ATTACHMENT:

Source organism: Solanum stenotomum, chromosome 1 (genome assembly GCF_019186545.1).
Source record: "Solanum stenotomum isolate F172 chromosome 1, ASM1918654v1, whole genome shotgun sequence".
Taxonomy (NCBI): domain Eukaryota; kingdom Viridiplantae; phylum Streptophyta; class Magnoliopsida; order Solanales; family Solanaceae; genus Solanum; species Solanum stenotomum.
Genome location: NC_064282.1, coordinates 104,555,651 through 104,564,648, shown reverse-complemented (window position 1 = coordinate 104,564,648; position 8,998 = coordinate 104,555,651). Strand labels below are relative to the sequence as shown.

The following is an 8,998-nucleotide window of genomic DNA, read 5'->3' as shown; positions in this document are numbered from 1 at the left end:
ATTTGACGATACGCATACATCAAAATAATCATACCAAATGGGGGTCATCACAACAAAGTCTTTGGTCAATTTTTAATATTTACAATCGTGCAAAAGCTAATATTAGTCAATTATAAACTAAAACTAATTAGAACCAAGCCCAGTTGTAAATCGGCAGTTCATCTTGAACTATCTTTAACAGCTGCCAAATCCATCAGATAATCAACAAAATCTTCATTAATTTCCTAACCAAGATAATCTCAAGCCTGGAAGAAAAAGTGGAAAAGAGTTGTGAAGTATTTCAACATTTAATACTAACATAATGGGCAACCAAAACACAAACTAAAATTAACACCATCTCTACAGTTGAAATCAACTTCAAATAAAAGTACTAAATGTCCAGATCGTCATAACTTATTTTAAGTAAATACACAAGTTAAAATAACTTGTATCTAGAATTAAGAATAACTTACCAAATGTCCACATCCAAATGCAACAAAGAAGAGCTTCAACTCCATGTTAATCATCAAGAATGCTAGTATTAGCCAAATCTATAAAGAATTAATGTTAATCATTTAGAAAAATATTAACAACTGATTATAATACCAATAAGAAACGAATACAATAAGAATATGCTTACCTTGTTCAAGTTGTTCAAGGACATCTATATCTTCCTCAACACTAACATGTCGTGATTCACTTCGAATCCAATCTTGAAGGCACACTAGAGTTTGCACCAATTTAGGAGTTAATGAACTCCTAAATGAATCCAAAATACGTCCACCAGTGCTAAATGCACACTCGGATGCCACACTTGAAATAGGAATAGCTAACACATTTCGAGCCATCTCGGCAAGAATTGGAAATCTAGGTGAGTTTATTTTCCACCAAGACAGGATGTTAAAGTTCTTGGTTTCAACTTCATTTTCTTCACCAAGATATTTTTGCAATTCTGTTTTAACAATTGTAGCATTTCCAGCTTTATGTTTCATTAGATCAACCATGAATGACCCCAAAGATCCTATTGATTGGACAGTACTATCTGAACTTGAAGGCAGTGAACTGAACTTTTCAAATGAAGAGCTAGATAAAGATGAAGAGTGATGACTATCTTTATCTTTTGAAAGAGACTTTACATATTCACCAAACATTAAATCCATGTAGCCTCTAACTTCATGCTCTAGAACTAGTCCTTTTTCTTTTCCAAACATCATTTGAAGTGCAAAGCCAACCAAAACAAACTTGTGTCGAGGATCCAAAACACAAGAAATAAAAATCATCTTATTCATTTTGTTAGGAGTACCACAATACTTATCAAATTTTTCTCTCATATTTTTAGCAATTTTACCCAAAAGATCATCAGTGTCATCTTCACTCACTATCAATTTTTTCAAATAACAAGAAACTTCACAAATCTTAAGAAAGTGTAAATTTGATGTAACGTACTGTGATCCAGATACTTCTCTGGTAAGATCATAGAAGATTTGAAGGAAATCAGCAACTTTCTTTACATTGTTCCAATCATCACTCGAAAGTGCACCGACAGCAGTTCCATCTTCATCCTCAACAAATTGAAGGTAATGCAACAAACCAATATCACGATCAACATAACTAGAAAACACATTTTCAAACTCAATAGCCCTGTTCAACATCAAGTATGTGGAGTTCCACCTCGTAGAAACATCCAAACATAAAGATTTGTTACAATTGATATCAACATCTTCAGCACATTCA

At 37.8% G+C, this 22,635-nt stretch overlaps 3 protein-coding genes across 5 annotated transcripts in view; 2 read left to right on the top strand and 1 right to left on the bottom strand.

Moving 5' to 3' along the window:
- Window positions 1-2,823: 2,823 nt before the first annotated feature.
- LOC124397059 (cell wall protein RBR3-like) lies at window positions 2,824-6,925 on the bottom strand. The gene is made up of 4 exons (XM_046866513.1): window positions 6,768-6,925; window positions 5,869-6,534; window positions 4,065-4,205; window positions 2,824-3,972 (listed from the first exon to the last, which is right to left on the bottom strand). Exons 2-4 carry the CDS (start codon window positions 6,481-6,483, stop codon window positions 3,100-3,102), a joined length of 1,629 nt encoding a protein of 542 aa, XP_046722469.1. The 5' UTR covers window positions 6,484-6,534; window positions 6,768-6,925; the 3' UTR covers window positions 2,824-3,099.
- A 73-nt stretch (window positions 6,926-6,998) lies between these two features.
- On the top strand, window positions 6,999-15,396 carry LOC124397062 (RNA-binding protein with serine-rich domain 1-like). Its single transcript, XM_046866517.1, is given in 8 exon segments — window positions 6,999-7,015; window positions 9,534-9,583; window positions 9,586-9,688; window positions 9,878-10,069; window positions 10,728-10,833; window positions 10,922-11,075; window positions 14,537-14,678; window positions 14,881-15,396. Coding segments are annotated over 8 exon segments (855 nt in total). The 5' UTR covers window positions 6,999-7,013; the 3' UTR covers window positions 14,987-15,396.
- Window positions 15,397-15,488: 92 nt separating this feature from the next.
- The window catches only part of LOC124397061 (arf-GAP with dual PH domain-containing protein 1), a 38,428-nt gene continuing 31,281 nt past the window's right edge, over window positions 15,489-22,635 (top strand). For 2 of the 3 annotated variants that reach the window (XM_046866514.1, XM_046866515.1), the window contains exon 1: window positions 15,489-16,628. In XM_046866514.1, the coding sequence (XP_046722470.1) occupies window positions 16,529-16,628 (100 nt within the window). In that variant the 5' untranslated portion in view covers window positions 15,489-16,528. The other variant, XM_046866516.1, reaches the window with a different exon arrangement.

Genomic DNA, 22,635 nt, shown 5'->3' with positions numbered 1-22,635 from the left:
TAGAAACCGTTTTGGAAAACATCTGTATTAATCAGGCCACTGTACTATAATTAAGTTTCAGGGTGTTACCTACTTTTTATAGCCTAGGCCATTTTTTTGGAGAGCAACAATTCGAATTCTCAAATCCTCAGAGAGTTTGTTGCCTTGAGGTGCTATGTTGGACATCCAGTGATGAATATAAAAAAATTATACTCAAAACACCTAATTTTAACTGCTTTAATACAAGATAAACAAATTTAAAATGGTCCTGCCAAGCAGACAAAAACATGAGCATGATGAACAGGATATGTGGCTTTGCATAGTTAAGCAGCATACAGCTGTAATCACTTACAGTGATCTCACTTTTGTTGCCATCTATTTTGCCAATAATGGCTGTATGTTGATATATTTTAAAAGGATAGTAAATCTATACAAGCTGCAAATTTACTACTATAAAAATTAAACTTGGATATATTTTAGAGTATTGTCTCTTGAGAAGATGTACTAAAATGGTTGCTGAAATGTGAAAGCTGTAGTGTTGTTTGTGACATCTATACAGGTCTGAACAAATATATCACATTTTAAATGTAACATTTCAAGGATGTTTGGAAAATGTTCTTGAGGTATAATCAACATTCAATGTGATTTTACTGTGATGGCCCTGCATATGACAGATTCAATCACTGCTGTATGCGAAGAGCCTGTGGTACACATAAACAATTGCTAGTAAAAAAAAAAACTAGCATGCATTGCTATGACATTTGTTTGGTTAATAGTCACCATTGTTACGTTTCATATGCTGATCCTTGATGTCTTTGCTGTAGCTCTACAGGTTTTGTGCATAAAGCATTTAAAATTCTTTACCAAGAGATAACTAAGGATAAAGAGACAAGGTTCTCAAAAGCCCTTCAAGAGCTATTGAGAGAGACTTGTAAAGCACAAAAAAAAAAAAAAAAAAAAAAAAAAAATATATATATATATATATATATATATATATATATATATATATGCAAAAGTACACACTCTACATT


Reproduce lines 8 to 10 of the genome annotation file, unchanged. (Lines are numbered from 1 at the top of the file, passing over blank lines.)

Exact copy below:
Moving 5' to 3' along the window:
- Window positions 1-2,823: 2,823 nt before the first annotated feature.
- LOC124397059 (cell wall protein RBR3-like) lies at window positions 2,824-6,925 on the bottom strand. The gene is made up of 4 exons (XM_046866513.1): window positions 6,768-6,925; window positions 5,869-6,534; window positions 4,065-4,205; window positions 2,824-3,972 (listed from the first exon to the last, which is right to left on the bottom strand). Exons 2-4 carry the CDS (start codon window positions 6,481-6,483, stop codon window positions 3,100-3,102), a joined length of 1,629 nt encoding a protein of 542 aa, XP_046722469.1. The 5' UTR covers window positions 6,484-6,534; window positions 6,768-6,925; the 3' UTR covers window positions 2,824-3,099.